This course analyzes the role of the United Nations (UN) in constituting and reconstituting world order. Founded in 1945 to address the challenges of international armed aggression associated with World Wars I and II, the UN has grown and evolved in significant ways since its establishment and is now charged with confronting a wide range of threats, including mass atrocities, poverty, hunger, disease, and climate change. This international organization — simultaneously a forum for countries to pursue their national interests and a mechanism for fulfilling collective goals — has become the centerpiece of world order, playing a preeminent role in promoting international peace and security, economic development, and human rights and humanitarian efforts. The UN is now at a crossroads: While the need for a global institution to manage burgeoning problems remains, other shifts in global power challenge its authority and capabilities — namely, the rise of a multipolar world, the growth of nationalism, and the retreat of democracy. What will the role of the UN be? Will it merely coordinate relief and the management of vulnerable populations, or is the organization capable of providing leadership on development, peace, and justice?
The class builds a conceptual foundation and then applies it in examining key historical moments and contemporary practices. In early sessions, social scientific parameters of study and the major theoretical approaches are outlined. The class then surveys the historical and political contexts that shaped the birth, behavior, and performance of international organizations — the early interstate system, the 19th century, and the wars and interwar epoch of the early 20th century. The spotlight on the UN begins by tracing and evaluating its work during the formative Cold War period and changes initiated during the post-Cold War era. The class devotes considerable attention to probing current dynamics, such as those stemming from the terrorist attacks of September 11, 2001, the global financial crisis of 2007-2008, the Arab Spring of 2011, the unveiling of the Sustainable Development Goals in 2015, the COVID-19 pandemic, and the 2022 invasion of Ukraine. Over the course of the class, students will investigate the nuts and bolts of the UN system (including reviewing major organs and specialized agencies), develop their ability to analyze UN policies and practices, and connect the evolution of the UN to patterns of change and continuity in international affairs.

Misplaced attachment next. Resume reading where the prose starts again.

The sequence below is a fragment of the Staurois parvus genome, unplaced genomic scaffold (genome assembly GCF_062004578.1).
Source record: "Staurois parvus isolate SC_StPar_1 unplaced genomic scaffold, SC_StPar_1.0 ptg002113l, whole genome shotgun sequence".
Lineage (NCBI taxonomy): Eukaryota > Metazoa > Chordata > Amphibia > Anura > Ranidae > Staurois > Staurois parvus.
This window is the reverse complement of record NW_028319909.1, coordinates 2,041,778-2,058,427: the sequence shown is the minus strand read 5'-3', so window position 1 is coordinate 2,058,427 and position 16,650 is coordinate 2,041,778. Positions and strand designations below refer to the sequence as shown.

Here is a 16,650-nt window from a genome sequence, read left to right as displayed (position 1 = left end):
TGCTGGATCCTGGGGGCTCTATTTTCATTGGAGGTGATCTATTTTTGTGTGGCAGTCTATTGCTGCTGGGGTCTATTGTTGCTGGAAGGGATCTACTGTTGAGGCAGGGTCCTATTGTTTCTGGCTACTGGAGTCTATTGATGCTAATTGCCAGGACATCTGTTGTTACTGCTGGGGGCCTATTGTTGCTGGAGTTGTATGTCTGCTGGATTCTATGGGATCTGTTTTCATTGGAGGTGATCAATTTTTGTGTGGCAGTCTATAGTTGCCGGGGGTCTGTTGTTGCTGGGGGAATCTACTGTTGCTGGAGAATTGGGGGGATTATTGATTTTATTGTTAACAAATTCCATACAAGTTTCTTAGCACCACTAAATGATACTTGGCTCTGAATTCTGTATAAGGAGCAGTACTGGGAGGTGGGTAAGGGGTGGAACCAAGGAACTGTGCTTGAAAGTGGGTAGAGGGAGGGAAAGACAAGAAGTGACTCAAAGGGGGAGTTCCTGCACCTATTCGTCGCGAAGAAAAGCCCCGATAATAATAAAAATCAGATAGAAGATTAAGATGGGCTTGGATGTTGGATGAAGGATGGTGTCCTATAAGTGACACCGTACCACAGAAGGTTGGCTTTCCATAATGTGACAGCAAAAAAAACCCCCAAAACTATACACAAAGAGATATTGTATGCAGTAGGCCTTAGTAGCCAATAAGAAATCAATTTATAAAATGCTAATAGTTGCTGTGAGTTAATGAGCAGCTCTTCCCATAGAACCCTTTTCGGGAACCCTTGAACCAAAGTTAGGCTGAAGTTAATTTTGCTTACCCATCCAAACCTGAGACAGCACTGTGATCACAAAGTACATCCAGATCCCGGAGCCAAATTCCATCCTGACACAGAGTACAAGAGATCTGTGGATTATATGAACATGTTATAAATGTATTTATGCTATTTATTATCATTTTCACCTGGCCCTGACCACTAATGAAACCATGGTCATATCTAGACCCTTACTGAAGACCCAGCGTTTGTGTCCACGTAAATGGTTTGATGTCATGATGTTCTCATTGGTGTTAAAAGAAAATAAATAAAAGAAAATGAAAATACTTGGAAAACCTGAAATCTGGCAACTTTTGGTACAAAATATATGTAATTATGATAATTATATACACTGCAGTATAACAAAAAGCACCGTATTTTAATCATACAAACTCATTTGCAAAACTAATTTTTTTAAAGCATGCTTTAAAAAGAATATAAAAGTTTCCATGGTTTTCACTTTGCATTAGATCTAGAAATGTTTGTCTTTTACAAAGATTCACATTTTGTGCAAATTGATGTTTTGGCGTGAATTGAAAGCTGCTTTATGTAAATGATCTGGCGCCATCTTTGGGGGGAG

Format and Approach
Lectures/seminars meet twice a week; each session lasts three hours. If the program is online, sessions will take place through Zoom. The course incorporates the other components of the core curriculum, and class sessions include elements of both lectures and seminars. The lectures build on materials students
have read before each session. Students are strongly encouraged to participate in the seminar portions, ask questions as needed, and offer relevant comments. There will also be discussion groups to promote deeper probing and foster debate.
The UNSS course develops the skills necessary to pursue a career in international affairs by providing scholarly and practitioner training. Students become fluent in academic discourse and versed in analysis and learn practice-oriented speaking
- The United Nations and World Order: Social Science and Policy Landscapes
- Paradigms of World Order and Analytical Prisms on the United Nations
- Sovereignty, Antecedent World Orders, and the Founding of the United Nations
- Collective Security and United Nations Peacekeeping During the Cold War
- The "New Wars" of the 1990s and Post-Cold War United Nations Peace Operations
- Terrorism, Weapons of Mass Destruction, and Global Security Since 9/11
- 21st-Century Security Threats, the United Nations, and World Order
- International Human Rights, Law, and Advocacy
- International Humanitarian Law, Humanitarian Action, and Humanitarian Intervention
- Economic Development, International Financial Institutions, and the United Nations
- The North-South Gap, Development Goals, and the United Nations
- Natural Resource Management, the Environment, and the United Nations
- The "Third UN," Civil Society, and Non-Governmental Organizations
- The Challenges of Change: United Nations Reform and the Revolution in World Order